How to Build Confidence On-Camera
Let's talk about that talent thing that we talked about earlier and building that. Because I'm sure you're curious. If you're like whoo great my personality as it is is okay, awesome, how do we do this talent thing that you're talking about, right? Well first you have to come to grips with something very very important. Your first video is always going to suck. (audience laughing) Always. And probably a few more after that. (audience laughing) And a few more after that. And actually I don't like to watch any of my own content really at all. I go back for relevancy, to kind of see like are things, should they be updated or something like that, but most the time the message even if the features change, the message is still good and the same, and I'm terrible. (laughing) I'm like ah I was so bad back then. That was like six months ago. (laughing) You're always gonna feel like you suck a little bit. Certainly when you're not used to watching yourself back or hearing your own voice. I don't...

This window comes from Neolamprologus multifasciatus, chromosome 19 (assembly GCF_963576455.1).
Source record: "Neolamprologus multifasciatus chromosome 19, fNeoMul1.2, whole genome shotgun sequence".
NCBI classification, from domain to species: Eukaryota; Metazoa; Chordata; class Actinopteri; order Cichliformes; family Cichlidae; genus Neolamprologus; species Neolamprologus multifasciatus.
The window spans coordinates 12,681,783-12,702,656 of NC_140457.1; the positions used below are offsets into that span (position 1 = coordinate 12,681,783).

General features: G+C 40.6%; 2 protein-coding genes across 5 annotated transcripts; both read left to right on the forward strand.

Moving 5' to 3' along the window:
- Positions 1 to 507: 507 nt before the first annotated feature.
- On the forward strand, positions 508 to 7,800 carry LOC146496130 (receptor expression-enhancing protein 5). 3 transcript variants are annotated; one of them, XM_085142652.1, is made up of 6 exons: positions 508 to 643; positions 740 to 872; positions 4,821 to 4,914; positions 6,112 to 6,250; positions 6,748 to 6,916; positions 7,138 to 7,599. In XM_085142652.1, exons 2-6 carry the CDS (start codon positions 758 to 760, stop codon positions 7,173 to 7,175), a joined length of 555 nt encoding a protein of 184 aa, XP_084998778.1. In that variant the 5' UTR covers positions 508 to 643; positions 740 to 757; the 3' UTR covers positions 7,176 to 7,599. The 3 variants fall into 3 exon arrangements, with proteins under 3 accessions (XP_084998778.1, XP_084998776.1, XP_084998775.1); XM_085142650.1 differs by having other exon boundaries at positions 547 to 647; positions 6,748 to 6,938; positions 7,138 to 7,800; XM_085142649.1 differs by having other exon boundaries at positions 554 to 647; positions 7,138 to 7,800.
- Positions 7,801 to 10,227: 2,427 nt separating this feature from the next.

know if anyone remembers this. I had a boombox as a kid and you'd put a blank tape in and you'd play radio producer. I'm old, so there's that that you could probably do that now on an app. But it was so weird hearing your own voice back for the first time, just think about that moment when that happened. It's a very similar experience with video. It is. Because now you're seeing yourself in HD like never before. It's incredible and you're hearing your voice, and you're seeing a lot of things that you never knew you had a complex about but now you do. There's a lot to that, but you've gotta get past it and you have to practice. Because even though you might feel like this, like ah look at this huge camera and this microphone's bigger than my head and ah this is so much to deal with at this moment but. If you act and feel that way, that's how you're going to come off on the other side of that vlog. And that's not what we're going for right? We definitely don't want anyone watching it back and saying wow you seem very inexperienced at this. (audience laughing) It's the last thing that we want. We want everybody to just think we've been doing this forever and we're great. But the only way to get to that is to actually make them feel that way. You have to set yourself up for success for them to feel like they're not watching a video, they're sitting down with you for coffee or tea. Because that's the reflection of a great vlog, a great video. That has a lot to do with knowing who you're talking to, big time, so let's get into that because we have to stop looking at this lens like it's a lens. That's not relatable. When we look at it like it's a human, that's different. That changes the game. It's not this crazy camera looking at me anymore. It's Charlotte. And I know Charlotte because Charlotte's got problems and I know how to fix 'em (audience laughing) and let me tell you all the ways right. I know her so well. I know her so well. Let me tell you about Charlotte. She's a millennial American socialite, both online and off, and she is determined for fulfillment and never satisfied with the status quo. She works very very hard, very hard, but she also enjoys attending events, meeting new people, watching Netflix series on a low-key weekend, and working out only because it kinda sounds good when you say you worked out. She also considers career milestones and learning something on her own and spending time with family the most important moments of her life. That is Charlotte. I know her, she's my girl. I talk to her all the time, just so happens to be on video. But that's who I look at when I look at the lens. Every message is for Charlotte. So every vlog must be for Charlotte. So I want to ask you who are you vlogging for? We've grazed over this a little bit, but now let's get deeper. Who is that viewer persona that you are doing this for? How old is she? What is she passionate about? What's her work commute like? Does she drive, does she ride a subway? Is she from a certain geographical area? What is her skill set? And what does she do in her spare time? So start thinking about these things, maybe write down a couple of ideas if you have them. And I want you to listen and watch to a couple of these videos here. Because I want you to see the difference between talking to someone and not talking to someone. Would you want to see that?